Carolyn Wysinger is a teacher and activist who says Facebook censors her from discussing racism online, sometimes locking her out of her account.
Hours ahead of the first 2020 Democratic presidential debate, Facebook CEO Mark Zuckerberg said the social networking giant can’t stop potential election interference from Russia and other countries on its own and pushed for help from the federal government.
After years of increasing public scrutiny over data breaches and manipulation, Zuckerberg on Wednesday called for federal government regulations on social media sites but insisted that a breakup of Facebook would only complicate issues of misinformation and privacy.
Zuckerberg discussed social issues facing the internet at the Aspen Ideas Festival, an annual event in Colorado that includes conversations on topics such as technology and the environment.
Delving into the lines between free speech and decency, Zuckerberg explained Facebook’s policies but said lawmakers are better positioned to create uniform rules.
“As a society, if we were rewriting the rules of the internet from scratch today, it is not at all clear to me that what we would want to do is have private companies make so many of these decisions by themselves,” Zuckerberg said.
Misinformation and deepfakes
Facebook is “thinking through” its policies on deepfakes, Zuckerberg said, adding he believes it is sensible to treat them differently from other false information.
Deepfakes are manipulated videos, such as the altered video of House Speaker Nancy Pelosi that spread online last month. Zuckerberg on Wednesday said the company made a mistake while handling the Pelosi video, as it was distributed more widely than Facebook’s policies should have allowed.
But he said private companies shouldn’t act hastily in cracking down on false information, including satire.
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“I just think you want to be very careful about what you’re defining as misinformation, because this is a topic that can be very easily politicized,” Zuckerberg said. “People who don’t like the way something was cut often will kind of argue it did not reflect the true intent or was misinformation, but we exist in a society where people value and cherish free expression.”
Currently, he said Facebook works with fact checkers who mark posts as false and prevent posts from getting widely shared. Related content also pops up showing more accurate videos. In Zuckerberg’s view, preventing people from saying incorrect things to friends is overreach.
“If it’s misinformation, we say, ‘OK, we don’t think it should be against the rules to say something that happens to be false to your friends,’” Zuckerberg said. “But we don’t want it to spread and go viral, right? People get things wrong.”
When it comes to protecting election integrity, Zuckerberg said Facebook can only do so much. He detailed the 30,000 employees who work on content safety review and technical artificial intelligence systems that can detect improper activity.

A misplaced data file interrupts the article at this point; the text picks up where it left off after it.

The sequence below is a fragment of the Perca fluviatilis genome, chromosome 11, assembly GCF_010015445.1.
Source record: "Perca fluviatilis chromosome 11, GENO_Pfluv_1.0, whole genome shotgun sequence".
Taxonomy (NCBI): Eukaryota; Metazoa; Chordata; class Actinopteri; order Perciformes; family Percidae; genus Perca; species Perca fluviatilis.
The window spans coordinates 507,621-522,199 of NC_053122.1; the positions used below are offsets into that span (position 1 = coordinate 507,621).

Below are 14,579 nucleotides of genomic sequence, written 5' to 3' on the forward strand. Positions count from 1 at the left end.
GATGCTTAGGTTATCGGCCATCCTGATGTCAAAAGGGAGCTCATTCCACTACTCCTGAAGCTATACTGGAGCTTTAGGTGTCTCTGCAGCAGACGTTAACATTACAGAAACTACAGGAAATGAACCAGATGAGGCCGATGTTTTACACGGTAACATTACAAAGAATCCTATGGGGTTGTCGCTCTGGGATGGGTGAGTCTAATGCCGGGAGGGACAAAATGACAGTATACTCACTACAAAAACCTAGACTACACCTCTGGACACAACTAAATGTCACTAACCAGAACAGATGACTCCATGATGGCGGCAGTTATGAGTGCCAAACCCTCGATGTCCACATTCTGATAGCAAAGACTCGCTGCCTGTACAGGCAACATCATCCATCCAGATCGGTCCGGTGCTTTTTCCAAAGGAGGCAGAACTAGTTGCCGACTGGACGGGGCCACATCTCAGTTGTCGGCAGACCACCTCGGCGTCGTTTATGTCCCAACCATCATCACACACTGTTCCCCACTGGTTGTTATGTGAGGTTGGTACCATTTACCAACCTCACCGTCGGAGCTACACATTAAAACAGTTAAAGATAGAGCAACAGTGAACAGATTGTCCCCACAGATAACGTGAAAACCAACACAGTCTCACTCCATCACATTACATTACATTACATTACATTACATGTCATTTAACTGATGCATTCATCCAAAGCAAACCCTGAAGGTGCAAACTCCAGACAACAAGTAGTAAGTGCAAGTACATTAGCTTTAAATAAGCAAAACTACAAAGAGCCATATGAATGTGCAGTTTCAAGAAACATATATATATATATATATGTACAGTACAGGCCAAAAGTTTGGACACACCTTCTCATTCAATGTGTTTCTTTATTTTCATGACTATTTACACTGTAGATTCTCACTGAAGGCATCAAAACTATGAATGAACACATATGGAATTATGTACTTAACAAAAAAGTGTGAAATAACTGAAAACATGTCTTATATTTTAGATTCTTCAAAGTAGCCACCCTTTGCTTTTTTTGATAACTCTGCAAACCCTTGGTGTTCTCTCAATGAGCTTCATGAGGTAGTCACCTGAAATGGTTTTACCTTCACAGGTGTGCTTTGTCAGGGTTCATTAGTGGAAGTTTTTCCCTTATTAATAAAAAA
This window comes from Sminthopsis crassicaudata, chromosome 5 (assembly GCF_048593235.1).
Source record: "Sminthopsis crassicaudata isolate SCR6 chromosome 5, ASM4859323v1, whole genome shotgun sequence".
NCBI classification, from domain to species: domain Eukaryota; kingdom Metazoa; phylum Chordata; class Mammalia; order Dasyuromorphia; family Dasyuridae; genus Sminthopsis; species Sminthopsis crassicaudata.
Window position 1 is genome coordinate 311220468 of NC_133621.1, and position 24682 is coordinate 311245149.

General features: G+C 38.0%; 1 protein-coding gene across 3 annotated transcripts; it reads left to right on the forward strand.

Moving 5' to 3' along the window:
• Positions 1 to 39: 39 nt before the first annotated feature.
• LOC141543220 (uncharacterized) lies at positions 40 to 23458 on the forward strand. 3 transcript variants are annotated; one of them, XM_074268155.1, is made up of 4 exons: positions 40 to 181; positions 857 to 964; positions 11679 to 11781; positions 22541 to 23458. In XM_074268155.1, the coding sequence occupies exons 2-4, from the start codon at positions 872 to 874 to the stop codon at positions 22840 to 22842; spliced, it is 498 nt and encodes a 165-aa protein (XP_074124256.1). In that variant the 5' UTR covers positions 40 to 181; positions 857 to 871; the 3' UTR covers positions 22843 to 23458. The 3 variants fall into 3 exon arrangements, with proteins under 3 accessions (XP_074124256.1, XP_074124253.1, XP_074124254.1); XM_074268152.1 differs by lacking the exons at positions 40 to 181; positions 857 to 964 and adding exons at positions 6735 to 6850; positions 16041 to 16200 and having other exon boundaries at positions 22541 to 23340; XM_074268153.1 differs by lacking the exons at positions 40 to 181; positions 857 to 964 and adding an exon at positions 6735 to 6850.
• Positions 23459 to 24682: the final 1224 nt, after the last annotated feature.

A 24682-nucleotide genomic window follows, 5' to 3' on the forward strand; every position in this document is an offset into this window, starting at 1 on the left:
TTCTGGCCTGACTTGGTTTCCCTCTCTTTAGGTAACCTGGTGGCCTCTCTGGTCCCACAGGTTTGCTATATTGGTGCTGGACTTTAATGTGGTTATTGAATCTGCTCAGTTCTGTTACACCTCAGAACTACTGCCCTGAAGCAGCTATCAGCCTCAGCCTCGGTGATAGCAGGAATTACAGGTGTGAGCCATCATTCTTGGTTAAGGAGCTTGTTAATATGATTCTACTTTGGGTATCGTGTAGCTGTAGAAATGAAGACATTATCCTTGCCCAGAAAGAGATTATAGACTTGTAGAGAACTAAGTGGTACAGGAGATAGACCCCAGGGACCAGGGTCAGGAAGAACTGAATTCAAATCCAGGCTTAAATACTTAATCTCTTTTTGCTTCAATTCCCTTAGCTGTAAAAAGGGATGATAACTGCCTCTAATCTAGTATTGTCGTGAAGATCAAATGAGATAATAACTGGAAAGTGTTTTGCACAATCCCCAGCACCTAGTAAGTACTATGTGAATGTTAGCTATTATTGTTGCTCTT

The networking site also has strategies to remove bad actors from systems before they can spread misinformation, Zuckerberg said, as well as a requirement for political advertisers to validate their identity with a government-issued ID. Political ads also go into an archive that will be viewable for about seven years to support transparency, he said.
Mark Zuckerberg on Capitol Hill on April 10, 2018. (Photo: Andrew Harnik/AP)
But, as Facebook has seen increased activity from countries such as Iran, Zuckerberg said the federal government needs to step in to prevent future interference.
“As a private company, we don’t have the tools to make the Russian government stop,” Zuckerberg said. “We can defend as best as we can, but our government is the one that has the tools to apply pressure to Russia, not us.”
While he described election integrity one of Facebook’s highest priorities, he said there is a need for an international Honest Ads Act, which was introduced to Congress last month.
Privacy versus data portability
Giving people choices about how their information is handled, Zuckerberg said, is generally appropriate. Yet too many choices over what companies can use private data, he said, can make experiences less user-friendly.
“The flip side of giving people control is that then people need to go understand every one of the hundred choices that they have the chance to make,” he said. “Which isn’t necessarily bad, but a lot of people show up to Facebook and Instagram their goal is to see what’s going on with their friends and share a moment from their day, not to go dig around in settings.”
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Plus, he said the issue of data portability comes into play when companies don’t share people’s information with other services.
To simplify the push and pull between the issues, Zuckerberg said he is in favor of government regulation to make policies consistent across platforms.
Breaking up Facebook
Zuckerberg didn’t pull any punches when asked for his thoughts on some politicians’ calls for the break up of Facebook.
He said Facebook’s size and budget makes it better able to respond to issues of misinformation, election interference and privacy.
“It’s not the case that if you broke up Facebook into a bunch of pieces you suddenly wouldn’t have those issues,” he said. “You would have those issues, you would just be much less equipped to deal with them.”
Twitter and Reddit also face similar issues despite being smaller companies, he argued.
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